Sara Harowitz/HuffPost B.C.
Saturday was a good day for local democracy in B.C. As one person noted online: "First time in my life I've had to wait to vote in a local election....What the hell is going on?" What was going on was that voters were coming out of the woodwork by the thousands in towns and cities across B.C. and it seems that those who skipped 2011 had one thing on their mind this time.
There were a few surprises in Saturday's civic elections in B.C., with some mayoral upsets and one supposedly close race that turned out to be a blowout. The contest to lead B.C.'s fastest growing cit...
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Considering that local councils in B.C. spend more than $8 billion a year of our money, it's a bit of a paradox that most voters -- if it's anything like last time -- will find something else to do this Saturday. In 2011, some communities saw turnouts of less than 30 per cent. In Vancouver, 34.6 per cent of voters cast a ballot. So maybe it's time to spark some inter-provincial rivalry for bragging rights.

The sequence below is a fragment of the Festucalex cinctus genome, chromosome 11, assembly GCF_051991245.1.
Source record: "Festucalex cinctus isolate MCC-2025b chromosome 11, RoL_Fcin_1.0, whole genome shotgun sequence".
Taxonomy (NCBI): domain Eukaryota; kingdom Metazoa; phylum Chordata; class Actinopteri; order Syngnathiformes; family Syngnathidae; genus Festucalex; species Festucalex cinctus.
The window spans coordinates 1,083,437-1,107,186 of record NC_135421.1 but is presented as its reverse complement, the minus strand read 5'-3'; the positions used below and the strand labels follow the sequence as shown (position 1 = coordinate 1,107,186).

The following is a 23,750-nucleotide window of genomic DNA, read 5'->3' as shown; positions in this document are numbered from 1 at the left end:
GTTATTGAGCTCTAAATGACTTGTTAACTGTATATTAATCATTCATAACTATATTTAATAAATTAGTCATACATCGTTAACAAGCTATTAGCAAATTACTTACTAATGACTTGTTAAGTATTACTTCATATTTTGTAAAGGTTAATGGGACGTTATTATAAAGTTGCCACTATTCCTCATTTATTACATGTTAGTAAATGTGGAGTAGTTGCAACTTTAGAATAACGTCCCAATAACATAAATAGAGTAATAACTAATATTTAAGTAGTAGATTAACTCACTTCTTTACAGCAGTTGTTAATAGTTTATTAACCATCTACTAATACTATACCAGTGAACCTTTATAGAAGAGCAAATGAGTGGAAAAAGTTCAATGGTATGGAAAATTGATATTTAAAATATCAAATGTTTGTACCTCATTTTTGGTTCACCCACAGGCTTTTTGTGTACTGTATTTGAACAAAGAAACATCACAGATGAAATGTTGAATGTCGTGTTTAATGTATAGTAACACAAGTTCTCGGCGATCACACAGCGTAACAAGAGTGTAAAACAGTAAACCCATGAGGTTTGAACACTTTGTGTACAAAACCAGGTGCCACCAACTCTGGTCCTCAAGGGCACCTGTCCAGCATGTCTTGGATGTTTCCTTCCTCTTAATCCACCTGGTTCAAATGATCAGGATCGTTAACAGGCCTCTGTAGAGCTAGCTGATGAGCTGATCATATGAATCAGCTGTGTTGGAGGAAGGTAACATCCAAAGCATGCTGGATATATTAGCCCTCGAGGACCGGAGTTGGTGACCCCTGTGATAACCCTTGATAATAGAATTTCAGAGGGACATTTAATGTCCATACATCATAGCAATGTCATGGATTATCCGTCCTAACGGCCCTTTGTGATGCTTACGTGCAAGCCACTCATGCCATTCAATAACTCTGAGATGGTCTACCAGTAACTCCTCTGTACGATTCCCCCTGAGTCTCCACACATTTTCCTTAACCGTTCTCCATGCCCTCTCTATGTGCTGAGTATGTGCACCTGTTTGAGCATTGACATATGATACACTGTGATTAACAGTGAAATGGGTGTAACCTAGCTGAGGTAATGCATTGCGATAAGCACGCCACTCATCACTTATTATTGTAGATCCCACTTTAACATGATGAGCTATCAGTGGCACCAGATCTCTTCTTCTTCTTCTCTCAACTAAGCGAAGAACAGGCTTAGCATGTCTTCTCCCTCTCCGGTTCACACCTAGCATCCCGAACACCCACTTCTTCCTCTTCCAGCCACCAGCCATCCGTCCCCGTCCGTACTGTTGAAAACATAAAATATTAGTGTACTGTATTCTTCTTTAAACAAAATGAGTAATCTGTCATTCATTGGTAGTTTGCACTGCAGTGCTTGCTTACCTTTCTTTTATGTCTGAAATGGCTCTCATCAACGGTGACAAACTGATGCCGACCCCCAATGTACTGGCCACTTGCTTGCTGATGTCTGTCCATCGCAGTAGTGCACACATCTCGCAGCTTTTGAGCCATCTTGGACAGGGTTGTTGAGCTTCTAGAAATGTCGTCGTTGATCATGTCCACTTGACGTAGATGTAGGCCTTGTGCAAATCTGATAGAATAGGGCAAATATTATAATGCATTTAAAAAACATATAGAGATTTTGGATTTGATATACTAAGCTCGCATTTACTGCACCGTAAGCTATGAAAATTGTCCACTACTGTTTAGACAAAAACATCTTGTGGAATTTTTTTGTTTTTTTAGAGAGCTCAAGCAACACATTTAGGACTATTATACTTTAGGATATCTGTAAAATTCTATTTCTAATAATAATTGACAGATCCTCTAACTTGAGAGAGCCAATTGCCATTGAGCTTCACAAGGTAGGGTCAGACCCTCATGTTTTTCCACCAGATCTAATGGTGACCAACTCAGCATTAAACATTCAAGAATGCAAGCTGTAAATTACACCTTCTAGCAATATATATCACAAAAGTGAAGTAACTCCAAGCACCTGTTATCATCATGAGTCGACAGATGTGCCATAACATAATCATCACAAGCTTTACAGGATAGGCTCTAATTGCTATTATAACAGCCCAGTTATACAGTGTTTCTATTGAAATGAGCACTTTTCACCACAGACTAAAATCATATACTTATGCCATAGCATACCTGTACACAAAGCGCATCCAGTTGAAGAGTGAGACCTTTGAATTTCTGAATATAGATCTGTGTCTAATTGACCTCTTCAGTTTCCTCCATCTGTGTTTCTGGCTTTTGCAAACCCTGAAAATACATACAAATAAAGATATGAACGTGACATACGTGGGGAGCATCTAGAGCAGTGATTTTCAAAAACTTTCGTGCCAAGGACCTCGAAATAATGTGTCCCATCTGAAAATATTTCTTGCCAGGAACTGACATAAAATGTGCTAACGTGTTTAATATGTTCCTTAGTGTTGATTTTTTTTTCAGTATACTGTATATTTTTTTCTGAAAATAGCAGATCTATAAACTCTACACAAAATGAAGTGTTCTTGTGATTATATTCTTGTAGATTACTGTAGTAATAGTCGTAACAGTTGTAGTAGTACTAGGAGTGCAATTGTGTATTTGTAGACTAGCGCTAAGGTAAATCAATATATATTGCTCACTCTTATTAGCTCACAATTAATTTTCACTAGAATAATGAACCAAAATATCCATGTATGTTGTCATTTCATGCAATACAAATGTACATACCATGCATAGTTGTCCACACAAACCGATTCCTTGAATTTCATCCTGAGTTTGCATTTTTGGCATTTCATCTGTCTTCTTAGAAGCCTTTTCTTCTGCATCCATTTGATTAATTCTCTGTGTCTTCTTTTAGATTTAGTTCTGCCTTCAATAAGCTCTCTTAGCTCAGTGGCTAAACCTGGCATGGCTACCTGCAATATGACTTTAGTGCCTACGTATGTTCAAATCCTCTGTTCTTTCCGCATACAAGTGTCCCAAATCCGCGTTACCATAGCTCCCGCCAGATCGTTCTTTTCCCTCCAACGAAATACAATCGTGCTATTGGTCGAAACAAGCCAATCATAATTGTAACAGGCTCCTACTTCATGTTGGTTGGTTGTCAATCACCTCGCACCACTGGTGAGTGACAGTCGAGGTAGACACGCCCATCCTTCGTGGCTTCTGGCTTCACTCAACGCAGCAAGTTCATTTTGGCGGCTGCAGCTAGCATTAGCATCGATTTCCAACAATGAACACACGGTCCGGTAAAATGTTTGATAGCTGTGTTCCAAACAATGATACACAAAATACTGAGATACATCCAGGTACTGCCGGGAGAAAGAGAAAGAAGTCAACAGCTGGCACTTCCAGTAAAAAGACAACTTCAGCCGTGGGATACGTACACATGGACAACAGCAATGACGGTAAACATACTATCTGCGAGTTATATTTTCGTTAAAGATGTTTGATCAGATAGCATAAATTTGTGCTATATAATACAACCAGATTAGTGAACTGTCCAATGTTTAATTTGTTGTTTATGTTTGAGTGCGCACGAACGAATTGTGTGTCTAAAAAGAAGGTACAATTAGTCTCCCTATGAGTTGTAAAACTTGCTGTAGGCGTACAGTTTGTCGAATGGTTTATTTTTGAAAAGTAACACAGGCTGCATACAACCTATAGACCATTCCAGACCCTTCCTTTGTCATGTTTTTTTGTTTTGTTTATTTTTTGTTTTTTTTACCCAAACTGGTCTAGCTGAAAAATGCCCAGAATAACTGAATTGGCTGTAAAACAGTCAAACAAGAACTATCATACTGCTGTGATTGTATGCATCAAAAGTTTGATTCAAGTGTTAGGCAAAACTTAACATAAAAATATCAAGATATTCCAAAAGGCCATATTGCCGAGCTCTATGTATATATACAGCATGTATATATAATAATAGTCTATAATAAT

In Vancouver, less than one in five eligible voters re-elected Gregor Robertson in 2011. In Victoria, less than one in six re-elected Dean Fortin. In Nanaimo, Kamloops, and Prince George, less than one in seven elected their mayors.
If local campaign spending is obscene, it only follows that candidates need to fall back on contributors with obscenely large wallets to pay the bills. And fall back they did. In the 2011 elections, the single largest donation was $960,000 courtesy of local land developer Rob Macdonald to Vancouver's NPA. To put that sum into context, it's more than double what Naheed Nenshi spent on his way to winning the mayor's chair of Calgary in 2010. Calgary has nearly a quarter of a million more voters than Vancouver.